"He was willing to resolve the case the day after it happened. Obviously he wanted it to be fair to him and fair to the Anderson family. There are charges that he pled no contest to that he honestly believes, and I believe as well, that he could have beat at trial. The attempted aggravated murders, some of those were just completely factless. And he could have beaten those."
Kawai, who took over Allgier's defense in 2011, believes his client also had a strong argument against the aggravated circumstances surrounding the murder charge.
"He didn't go into that MRI room intending to harm Mr. Anderson in any way. He didn't plan to walk out of that MRI room with Mr. Anderson dead. Since that happened, he has been remorseful for it, every day since," Kawai said. "Everything that Curtis Allgier does is out of respect. The plea agreement that he agreed to he is doing out of respect to the Anderson family.
"It's not about Curtis. It's about Millie and about her family and about Stephen Anderson. He understands that they deserve respect. Out of their respect, he doesn't want to drag this out for another five years," he said.
Mark Anderson didn't have much to say about the explanation that Allgier pleaded out of respect.
"No comment. People do things for their own reasons. The gesture was appreciated, but I don't put much into it." he said. "There's really nothing he can say that will bring back Stephen."
He noted that his family will also have the chance to speak during sentencing.
Allgier was already an inmate at the Utah State Prison when he killed Anderson after the officer escorted him to University Hospital for a medical procedure.
The heavily tattooed Allgier shot Anderson, 60, during an escape from the University of Utah Orthopedic Center. The defense contends he was shot while the two struggled over the gun. He then used Anderson's weapon to hijack a vehicle in the parking lot and then led police on a high-speed chase. He eventually ran into into an Arby's restaurant at 1685 S. Redwood Road and pointed a gun at the head of an Arby's employee. He was eventually arrested following a standoff when a patron was able to wrest the gun from him.
The Utah Department of Corrections issued a statement Wednesday saying that when Allgier is officially sentenced to the prison where the man he murdered worked, he won't be treated any differently than any other inmate who is sentenced to life without parole.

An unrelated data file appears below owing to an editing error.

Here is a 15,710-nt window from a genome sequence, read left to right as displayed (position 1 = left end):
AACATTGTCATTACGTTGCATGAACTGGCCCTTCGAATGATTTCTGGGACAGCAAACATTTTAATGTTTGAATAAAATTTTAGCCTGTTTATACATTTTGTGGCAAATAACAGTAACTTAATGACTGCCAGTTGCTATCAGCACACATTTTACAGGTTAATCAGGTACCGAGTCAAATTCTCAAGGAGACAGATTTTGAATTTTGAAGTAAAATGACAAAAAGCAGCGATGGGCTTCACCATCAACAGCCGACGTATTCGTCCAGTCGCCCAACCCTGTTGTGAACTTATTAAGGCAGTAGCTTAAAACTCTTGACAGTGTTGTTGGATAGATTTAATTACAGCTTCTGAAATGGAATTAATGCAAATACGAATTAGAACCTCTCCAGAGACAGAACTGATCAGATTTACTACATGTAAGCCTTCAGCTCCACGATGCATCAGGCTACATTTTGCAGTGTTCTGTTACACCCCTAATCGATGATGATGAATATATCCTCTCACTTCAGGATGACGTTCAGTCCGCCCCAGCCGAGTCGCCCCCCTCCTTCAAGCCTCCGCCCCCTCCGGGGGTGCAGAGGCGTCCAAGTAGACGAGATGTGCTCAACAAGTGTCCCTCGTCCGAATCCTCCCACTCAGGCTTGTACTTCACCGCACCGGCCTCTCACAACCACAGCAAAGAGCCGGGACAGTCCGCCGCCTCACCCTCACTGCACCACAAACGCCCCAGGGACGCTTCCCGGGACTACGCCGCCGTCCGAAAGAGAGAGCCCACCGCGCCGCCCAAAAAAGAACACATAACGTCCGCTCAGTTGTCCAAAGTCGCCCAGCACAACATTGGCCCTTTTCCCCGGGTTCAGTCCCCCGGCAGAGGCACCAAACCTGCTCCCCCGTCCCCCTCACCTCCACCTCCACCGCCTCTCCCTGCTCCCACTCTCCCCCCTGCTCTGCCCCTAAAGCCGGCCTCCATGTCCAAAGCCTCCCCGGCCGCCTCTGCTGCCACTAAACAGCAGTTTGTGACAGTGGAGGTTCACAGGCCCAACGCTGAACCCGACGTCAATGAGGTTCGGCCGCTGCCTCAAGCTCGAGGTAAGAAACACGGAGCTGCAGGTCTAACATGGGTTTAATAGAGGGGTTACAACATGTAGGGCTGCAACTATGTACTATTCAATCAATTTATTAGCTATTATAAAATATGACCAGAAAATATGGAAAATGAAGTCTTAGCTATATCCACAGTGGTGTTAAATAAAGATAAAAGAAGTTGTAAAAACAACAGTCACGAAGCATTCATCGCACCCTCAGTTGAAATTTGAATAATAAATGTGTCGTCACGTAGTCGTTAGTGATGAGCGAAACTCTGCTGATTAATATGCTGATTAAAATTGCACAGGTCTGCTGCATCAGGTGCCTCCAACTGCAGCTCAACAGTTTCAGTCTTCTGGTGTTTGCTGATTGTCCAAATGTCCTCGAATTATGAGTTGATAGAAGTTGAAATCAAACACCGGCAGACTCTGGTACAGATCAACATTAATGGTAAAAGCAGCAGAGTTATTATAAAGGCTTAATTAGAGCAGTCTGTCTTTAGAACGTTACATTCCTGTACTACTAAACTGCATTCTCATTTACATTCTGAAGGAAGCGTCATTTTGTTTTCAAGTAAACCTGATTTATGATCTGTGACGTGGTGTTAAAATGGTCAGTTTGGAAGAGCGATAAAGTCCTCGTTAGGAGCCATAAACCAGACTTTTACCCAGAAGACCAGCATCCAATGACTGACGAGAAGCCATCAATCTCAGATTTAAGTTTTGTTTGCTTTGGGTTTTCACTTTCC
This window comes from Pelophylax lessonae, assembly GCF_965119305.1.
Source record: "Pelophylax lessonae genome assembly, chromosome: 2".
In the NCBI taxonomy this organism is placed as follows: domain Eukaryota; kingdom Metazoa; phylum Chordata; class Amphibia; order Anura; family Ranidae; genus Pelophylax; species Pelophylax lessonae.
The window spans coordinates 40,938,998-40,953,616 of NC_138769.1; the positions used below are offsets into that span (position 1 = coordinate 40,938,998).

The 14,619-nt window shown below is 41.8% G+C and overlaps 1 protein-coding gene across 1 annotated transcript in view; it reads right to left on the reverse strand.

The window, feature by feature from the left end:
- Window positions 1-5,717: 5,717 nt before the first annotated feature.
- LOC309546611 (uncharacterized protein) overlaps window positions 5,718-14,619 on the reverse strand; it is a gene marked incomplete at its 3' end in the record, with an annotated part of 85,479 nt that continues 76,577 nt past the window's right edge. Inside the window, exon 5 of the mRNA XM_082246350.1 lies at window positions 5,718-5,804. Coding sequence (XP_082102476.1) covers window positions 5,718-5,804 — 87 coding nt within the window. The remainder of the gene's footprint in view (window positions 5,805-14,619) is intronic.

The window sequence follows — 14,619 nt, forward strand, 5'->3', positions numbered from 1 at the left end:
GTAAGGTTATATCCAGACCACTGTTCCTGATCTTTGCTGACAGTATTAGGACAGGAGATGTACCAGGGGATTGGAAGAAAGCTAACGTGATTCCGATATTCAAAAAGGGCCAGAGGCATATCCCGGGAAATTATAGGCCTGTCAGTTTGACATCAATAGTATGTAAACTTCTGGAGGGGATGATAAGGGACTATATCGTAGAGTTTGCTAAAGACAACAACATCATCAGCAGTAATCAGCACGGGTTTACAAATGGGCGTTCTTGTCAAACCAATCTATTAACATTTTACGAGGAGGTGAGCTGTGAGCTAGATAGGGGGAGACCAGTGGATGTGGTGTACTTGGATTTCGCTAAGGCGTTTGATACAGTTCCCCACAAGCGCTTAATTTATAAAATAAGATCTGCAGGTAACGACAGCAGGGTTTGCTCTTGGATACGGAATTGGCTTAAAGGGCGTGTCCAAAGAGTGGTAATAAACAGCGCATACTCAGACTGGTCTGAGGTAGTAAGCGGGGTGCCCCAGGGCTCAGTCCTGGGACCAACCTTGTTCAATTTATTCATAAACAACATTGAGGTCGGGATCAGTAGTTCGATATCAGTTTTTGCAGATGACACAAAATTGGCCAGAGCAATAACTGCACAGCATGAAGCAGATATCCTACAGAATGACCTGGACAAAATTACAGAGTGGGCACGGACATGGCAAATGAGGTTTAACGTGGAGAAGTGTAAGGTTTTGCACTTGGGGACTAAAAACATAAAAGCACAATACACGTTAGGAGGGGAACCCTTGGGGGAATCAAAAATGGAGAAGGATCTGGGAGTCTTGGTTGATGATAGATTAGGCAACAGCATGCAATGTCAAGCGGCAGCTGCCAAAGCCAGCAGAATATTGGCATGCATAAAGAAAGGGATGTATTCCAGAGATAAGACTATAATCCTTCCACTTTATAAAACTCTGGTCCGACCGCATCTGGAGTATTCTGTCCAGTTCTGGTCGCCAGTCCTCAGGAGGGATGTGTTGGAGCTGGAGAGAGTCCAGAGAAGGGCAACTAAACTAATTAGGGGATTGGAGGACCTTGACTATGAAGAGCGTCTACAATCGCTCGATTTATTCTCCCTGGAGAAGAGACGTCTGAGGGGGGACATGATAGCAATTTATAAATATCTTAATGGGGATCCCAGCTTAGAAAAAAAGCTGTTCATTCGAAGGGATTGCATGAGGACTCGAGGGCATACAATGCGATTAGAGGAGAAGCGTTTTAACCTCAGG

"Our staff are professionals, and we will make arrangements to appropriately house any inmate sentenced to our custody. It is notable in this instance that the prison has been housing (Allgier) during much of the time he has been awaiting trial," the statement said.
As Allgier was being led out of the courtroom Wednesday, he blew a kiss to Maxine McNeeley who was sitting in the audience.
McNeeley, a friend who visited Allgier regularly during his incarceration, said she was pleased the death penalty would no longer be pursued.
"I think he's an exceptional man. It's been hard, a hard five years," she said outside the courtroom. "I'm happy they took the death penalty off the table. Life in prison in a little box is suffering enough. I'm sorry for the Anderson family, for their loss. And I'm going to miss Curtis. He's been a joy to me. He's lifted me up when I've been down. I just see him through different eyes."
Gill said his office couldn't begin plea bargain discussions in earnest until Allgier was done with his appeals. Once that happened, he said he did what was best for the Anderson family.
"The system isn't perfect. But today in this courthouse, with this family, we retrieved the best measure of justice that we could and justice was served," he said.
Mark Anderson said it had been a difficult five years for his family.
"We have Stephen's family who is obviously missing their husband, their father, their grandfather, and that can never be brought back. But at least this can close at least one chapter in this whole ordeal," he said.